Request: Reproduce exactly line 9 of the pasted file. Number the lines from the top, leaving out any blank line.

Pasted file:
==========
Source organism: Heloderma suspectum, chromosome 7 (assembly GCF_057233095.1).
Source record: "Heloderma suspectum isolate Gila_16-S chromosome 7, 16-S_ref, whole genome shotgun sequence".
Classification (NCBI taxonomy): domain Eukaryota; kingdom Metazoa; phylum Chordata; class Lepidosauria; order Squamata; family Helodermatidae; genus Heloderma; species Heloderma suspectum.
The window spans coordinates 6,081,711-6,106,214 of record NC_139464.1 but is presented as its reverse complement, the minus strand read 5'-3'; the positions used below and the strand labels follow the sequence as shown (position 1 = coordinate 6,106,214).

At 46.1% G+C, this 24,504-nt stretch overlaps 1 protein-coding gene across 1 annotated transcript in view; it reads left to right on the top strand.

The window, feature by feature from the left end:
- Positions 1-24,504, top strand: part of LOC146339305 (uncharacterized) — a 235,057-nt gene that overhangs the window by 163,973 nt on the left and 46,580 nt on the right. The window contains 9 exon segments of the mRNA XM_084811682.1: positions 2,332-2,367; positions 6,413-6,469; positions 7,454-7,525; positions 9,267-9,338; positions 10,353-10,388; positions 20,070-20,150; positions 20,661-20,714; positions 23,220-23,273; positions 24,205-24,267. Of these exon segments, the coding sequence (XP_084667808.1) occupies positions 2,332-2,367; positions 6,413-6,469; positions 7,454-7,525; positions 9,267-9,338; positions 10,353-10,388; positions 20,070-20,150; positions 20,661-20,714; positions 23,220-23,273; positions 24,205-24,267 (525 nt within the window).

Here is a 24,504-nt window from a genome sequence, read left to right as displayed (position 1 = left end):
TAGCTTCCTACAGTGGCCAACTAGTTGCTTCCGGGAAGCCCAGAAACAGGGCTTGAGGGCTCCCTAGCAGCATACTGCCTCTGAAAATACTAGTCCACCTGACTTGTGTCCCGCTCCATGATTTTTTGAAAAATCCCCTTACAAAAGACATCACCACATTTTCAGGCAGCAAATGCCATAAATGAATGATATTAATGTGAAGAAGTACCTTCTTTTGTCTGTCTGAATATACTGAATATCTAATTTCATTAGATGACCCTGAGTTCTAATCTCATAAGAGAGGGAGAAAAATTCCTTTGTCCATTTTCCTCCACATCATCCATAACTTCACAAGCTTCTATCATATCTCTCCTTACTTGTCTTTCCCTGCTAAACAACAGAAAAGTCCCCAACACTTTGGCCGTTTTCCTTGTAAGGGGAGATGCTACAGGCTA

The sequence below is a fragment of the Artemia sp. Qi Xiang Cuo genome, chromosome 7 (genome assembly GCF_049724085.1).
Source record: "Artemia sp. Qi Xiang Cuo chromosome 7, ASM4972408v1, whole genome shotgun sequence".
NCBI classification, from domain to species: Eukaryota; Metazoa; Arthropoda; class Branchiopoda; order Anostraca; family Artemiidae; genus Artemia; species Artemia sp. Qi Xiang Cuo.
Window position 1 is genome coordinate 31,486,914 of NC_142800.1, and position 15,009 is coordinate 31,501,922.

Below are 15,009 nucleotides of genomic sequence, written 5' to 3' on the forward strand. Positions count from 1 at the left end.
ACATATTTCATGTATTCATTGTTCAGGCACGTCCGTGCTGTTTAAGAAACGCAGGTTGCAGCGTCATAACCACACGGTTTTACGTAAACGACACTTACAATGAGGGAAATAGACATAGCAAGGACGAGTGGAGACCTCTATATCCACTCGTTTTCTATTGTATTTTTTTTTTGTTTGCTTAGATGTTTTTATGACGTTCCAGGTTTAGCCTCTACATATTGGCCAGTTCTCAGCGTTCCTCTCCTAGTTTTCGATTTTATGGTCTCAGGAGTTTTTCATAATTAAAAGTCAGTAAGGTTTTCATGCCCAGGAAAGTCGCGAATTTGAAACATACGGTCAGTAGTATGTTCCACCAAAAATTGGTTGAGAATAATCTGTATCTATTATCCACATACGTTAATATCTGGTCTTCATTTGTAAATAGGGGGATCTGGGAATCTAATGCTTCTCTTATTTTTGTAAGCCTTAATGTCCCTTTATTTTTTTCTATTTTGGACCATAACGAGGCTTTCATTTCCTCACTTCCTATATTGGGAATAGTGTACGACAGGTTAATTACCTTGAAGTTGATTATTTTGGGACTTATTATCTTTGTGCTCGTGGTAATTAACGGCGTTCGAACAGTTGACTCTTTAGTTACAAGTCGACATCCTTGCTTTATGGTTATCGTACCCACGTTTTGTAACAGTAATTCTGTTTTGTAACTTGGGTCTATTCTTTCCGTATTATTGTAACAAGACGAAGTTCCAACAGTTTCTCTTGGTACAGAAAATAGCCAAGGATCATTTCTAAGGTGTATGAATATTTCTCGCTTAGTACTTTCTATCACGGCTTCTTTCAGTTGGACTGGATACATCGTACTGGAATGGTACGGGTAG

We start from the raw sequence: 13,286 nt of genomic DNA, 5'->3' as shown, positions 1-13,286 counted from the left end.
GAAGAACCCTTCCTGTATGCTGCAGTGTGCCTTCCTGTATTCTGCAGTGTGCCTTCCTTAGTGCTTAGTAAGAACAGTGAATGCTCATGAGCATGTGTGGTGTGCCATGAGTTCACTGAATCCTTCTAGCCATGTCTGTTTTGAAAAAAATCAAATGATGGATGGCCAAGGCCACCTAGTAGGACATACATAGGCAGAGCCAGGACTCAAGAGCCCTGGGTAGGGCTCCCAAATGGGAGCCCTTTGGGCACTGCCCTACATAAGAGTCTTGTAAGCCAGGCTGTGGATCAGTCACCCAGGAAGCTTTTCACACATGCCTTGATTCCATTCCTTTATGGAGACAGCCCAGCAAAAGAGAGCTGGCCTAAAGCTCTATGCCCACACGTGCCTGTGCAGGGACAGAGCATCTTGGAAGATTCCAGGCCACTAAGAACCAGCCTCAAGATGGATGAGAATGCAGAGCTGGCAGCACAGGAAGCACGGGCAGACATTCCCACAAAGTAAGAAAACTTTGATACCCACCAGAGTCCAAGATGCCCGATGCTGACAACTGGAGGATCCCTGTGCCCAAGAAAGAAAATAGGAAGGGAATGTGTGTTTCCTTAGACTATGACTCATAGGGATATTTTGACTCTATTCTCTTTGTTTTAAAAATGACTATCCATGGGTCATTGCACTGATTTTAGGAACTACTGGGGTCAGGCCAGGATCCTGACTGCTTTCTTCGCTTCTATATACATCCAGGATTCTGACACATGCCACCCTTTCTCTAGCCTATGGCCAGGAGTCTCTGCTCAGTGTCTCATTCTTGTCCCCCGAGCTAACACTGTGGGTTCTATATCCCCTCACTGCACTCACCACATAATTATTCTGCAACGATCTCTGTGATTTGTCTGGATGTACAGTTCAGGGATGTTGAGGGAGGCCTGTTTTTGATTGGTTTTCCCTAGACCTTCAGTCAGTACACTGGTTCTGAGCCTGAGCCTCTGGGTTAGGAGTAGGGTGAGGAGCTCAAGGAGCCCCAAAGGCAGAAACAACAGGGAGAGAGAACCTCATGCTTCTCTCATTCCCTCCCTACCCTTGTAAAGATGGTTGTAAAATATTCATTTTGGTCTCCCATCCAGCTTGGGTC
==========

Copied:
TAGCTTCCTACAGTGGCCAACTAGTTGCTTCCGGGAAGCCCAGAAACAGGGCTTGAGGGCTCCCTAGCAGCATACTGCCTCTGAAAATACTAGTCCACCTGACTTGTGTCCCGCTCCATGATTTTTTGAAAAATCCCCTTACAAAAGACATCACCACATTTTCAGGCAGCAAATGCCATAAATGAATGATATTAATGTGAAGAAGTACCTTCTTTTGTCTGTCTGAATATACTGAATATCTAATTTCATTAGATGACCCTGAGTTCTAATCTCATAAGAGAGGGAGAAAAATTCCTTTGTCCATTTTCCTCCACATCATCCATAACTTCACAAGCTTCTATCATATCTCTCCTTACTTGTCTTTCCCTGCTAAACAACAGAAAAGTCCCCAACACTTTGGCCGTTTTCCTTGTAAGGGGAGATGCTACAGGCTA